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Commissioned c. 1470 for the old church of San Domenico, Modena; church demolished and rebuilt 1708, and its paintings perhaps dispersed at that time.[1] Baron Michele Lazzaroni, Rome, by 1925.[2] Mrs. Felix Warburg, New York, by 1936;[3] gift 1941 to NGA.

Exhibition History
Sanctity Pictured: The Art of the Dominican and Franciscan Orders in Renaissance Italy, Frist Center for the Visual Arts, Nashville, 2014-2015, no. 45a, repro.
Book of Illustrations. National Gallery of Art, Washington, 1942: 251, repro. 156, as by Domenico Morone.
Summary Catalogue of European Paintings and Sculpture. National Gallery of Art, Washington, 1965: 48.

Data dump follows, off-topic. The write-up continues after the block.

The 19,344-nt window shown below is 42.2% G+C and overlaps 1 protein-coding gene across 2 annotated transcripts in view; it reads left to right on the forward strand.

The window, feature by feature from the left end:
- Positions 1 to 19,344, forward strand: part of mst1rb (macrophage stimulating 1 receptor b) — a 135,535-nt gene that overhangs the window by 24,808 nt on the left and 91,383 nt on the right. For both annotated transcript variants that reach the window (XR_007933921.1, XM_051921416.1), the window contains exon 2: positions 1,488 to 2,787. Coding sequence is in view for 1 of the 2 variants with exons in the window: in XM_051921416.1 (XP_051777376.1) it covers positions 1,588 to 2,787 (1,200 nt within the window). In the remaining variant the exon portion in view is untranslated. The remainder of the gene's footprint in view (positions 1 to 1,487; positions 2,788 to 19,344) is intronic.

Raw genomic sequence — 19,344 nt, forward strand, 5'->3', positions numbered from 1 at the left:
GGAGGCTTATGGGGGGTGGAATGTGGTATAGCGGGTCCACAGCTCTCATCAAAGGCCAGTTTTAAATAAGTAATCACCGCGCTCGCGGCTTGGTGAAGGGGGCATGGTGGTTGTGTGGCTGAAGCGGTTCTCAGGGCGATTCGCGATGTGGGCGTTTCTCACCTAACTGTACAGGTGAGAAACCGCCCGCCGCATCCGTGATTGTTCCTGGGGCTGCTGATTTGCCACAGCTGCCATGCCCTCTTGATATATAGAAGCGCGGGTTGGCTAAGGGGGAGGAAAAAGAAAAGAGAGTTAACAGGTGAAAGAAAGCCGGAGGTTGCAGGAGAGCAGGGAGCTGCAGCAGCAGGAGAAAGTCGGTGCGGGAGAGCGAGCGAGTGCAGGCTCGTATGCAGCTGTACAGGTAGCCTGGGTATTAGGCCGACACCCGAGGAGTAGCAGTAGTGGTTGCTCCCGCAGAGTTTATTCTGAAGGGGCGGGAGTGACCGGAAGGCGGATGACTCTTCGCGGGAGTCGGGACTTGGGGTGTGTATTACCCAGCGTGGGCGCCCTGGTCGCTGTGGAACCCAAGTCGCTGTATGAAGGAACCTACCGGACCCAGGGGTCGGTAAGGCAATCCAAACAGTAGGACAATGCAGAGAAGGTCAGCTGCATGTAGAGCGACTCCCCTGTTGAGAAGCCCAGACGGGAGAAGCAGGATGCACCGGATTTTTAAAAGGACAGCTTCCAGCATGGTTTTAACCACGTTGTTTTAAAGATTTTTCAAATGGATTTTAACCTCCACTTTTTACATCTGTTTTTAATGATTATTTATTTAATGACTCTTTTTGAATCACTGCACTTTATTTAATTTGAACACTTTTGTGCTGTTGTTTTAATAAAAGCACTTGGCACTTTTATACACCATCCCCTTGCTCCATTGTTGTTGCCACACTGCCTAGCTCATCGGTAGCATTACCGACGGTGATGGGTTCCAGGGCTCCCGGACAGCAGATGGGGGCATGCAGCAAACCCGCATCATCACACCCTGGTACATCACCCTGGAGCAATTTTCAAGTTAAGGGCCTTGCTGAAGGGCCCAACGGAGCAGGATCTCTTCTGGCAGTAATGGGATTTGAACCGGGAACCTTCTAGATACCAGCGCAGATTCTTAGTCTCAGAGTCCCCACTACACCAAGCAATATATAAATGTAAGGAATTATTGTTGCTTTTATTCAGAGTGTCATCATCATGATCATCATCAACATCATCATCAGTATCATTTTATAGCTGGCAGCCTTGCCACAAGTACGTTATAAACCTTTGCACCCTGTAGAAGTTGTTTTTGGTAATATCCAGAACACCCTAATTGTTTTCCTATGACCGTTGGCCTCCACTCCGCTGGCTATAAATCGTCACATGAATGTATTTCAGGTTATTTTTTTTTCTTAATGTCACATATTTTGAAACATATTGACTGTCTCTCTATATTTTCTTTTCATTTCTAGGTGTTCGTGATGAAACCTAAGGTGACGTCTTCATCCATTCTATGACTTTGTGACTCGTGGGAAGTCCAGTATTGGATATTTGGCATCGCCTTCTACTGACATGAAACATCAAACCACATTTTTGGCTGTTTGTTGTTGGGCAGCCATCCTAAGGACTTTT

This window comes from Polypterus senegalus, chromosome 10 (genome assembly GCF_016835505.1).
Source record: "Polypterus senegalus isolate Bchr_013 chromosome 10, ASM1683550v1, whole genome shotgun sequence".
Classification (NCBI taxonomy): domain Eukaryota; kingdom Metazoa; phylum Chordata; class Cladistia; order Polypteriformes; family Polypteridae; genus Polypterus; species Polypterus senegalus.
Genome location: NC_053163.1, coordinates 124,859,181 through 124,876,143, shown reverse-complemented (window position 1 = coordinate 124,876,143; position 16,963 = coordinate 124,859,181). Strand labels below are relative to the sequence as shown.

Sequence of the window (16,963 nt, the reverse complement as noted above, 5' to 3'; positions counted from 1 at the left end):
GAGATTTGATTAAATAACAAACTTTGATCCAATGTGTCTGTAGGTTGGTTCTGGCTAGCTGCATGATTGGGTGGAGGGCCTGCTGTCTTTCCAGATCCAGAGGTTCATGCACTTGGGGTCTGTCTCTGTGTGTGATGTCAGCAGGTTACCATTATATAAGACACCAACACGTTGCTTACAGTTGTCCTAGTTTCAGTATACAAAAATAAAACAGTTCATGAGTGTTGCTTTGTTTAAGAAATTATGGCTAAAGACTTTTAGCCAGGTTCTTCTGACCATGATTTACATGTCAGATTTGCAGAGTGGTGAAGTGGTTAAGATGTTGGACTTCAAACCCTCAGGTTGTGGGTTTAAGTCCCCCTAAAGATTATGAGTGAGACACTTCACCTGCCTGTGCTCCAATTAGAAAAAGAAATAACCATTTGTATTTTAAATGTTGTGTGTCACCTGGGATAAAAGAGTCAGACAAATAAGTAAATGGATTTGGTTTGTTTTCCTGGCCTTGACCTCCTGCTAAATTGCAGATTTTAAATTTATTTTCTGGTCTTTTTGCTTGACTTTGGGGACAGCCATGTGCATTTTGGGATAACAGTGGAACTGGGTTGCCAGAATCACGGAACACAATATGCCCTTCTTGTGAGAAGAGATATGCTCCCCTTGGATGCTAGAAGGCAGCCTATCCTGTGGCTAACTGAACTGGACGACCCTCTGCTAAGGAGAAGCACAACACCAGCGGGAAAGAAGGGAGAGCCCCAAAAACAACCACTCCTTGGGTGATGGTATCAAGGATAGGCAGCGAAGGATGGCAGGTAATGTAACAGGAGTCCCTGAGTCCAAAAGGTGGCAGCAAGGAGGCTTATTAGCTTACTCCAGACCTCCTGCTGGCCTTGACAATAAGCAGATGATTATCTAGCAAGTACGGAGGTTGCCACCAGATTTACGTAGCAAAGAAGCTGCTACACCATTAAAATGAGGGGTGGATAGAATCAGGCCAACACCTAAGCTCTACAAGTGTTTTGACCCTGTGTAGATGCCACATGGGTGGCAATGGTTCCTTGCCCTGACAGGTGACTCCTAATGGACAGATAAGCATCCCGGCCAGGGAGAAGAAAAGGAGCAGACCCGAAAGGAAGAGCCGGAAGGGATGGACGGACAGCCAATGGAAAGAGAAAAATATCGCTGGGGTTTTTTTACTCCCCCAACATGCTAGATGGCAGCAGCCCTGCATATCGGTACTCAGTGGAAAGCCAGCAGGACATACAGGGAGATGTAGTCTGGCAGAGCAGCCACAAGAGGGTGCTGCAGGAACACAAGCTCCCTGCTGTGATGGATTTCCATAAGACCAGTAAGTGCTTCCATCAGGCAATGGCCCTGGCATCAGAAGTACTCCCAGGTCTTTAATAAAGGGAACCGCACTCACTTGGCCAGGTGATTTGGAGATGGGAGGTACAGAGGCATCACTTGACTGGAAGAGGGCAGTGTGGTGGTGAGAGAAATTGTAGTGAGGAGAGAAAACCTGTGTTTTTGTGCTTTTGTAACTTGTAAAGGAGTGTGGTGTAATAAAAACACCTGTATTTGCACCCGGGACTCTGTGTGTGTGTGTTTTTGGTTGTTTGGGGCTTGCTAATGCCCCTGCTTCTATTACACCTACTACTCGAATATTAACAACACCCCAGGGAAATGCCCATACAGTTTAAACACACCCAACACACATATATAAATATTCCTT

National Gallery of Art. European Paintings and Sculpture, Illustrations. Washington, 1968: 41, repro.
European Paintings: An Illustrated Summary Catalogue. National Gallery of Art, Washington, 1975: 124, repro.
Shapley, Fern Rusk. Catalogue of the Italian Paintings. 2 vols. National Gallery of Art, Washington, 1979: 1:174-175; 2:pl. 121.
European Paintings: An Illustrated Catalogue. National Gallery of Art, Washington, 1985: 150, repro.
Boskovits, Miklós, and David Alan Brown, et al. Italian Paintings of the Fifteenth Century. The Systematic Catalogue of the National Gallery of Art. Washington, D.C., 2003: 255-260, color repro.
Howard, Peter. “Preaching to the Mob: Space, Ideas, and Persuasion in Renaissance Florence.” In Mobs: An Interdisciplinary Inquiry. Edited by Nancy van Deusen and Leonard Michael Koff. Leiden, 2012: x, 203, 223, fig. 1.
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